As you already know, authorizations cost you more time and money, especially with those payers who seem to want authorizations for just about everything. You may want to insist that they prove that your practice really has a higher incidence of a test or procedure to justify their requirements of frequent authorizations.
Negative feedback from your operations and billing/ A/R revenue staff
Your back office billing and A/R staff are perhaps the best, most accurate sources of feedback on payers’ reimbursement track records. They, better than anyone, can tell you what’s working with which payers and what needs to be fixed. Cover diverse areas such as knowledgeable reps, responsiveness to questions, denials, registration, billing, case management and records.
By using tools and templates, such as a “Payer Report Card” to document ratings, you have proof of under-performing payers that can be very useful at renegotiation time. Have your employees and other clinicians rank each payer on a basis from “A” to “F” with a space for adding comments on what was liked or disliked from that employee’s perspective. While admittedly subjective, you will have a record of which companies your employees feel help or hinder the patient care and revenue cycle processes.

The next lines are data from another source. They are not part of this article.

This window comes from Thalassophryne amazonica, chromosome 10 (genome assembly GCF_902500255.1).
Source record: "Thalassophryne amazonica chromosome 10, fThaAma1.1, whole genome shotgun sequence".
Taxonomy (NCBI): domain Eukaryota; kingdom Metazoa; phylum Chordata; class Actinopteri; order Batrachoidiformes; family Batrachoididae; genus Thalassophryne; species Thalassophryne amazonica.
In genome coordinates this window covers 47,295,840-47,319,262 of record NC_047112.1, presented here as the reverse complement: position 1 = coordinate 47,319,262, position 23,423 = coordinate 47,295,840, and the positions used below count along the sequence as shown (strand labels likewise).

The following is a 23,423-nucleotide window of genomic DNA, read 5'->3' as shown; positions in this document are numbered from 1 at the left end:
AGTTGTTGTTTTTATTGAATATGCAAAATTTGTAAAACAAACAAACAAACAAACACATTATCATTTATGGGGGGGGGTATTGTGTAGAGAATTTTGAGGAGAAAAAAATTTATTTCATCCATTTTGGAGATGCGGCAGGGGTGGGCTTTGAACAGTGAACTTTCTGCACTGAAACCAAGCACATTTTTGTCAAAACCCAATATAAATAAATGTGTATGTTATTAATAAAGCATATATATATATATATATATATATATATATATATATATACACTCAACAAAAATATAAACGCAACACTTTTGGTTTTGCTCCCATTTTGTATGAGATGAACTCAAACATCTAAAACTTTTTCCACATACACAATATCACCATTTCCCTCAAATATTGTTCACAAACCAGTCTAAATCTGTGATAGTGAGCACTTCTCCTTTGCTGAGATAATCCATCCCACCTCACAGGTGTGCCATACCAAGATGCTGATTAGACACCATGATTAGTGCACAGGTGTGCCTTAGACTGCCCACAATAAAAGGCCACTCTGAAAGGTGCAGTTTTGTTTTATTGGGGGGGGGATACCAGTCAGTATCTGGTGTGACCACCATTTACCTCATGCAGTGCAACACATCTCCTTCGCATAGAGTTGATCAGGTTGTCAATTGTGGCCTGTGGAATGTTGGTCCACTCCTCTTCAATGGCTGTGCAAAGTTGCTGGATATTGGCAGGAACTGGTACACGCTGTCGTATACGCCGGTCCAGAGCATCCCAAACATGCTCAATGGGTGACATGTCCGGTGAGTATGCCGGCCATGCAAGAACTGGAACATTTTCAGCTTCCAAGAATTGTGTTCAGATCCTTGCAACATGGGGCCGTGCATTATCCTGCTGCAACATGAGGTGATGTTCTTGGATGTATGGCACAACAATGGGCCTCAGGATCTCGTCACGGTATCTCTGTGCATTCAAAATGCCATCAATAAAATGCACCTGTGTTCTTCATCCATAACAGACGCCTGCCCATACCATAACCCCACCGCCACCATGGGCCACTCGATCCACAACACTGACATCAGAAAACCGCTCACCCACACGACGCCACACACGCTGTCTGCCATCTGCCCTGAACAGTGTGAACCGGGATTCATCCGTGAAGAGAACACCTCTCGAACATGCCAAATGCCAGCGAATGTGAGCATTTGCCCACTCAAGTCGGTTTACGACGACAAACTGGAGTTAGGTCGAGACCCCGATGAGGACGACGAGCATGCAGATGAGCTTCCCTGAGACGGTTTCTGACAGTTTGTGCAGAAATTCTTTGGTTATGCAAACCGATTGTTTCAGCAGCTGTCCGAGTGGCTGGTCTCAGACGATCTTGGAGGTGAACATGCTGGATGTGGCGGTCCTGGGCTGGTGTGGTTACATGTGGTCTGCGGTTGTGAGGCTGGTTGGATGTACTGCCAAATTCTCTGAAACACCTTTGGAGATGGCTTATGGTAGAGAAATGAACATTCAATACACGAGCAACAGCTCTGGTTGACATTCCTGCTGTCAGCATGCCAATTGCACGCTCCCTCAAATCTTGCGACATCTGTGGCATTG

Your patient appointment schedule is always full
While this isn’t a warning like the previous points, it is an alert that if your practice is usually booked solid because you have more patients than scheduling time, you may have considerable leverage with any difficult or demanding payers making up five percent or less of your managed care revenues. This is the time to let them know that they need your business more than you need them. Whether the issue with them is a slow credentialing process, high denial rates, or other problems, make those issues their issues.
Many providers look at the fee schedule and not much else, but payer under-performance can easily offset a good fee schedule. By taking into consideration other factors affecting the provider/ payer relationship, you can decide whether the amount of revenue gained from a given payer is worth the effort and time to meet their requirements, especially if these seem out of line compared to other insurers.
Factors such as payer impact on a practice’s workflow, including responsiveness to new-policy implementation, problems with claims or procedures and whether they permit delegated credentialing all play a role in considering whether to renew or not.
If you’re uncertain how to proceed, you may find consulting with an experienced medical claims billing and practice management service helpful.
Reduce potential payer issues by working with a billing service
M-Scribe has been helping practices of all specialties and sizes since 2002. Our experienced billers and coders using the latest technologies and software compatible with most medical practice systems ensure that your claims meet all payer criteria. We offer numerous practice management resources, including assistance with credentialing, that can save time while enhancing your revenue cycle. Contact us at 770-666-0470 or email to learn more about credentialing and other services.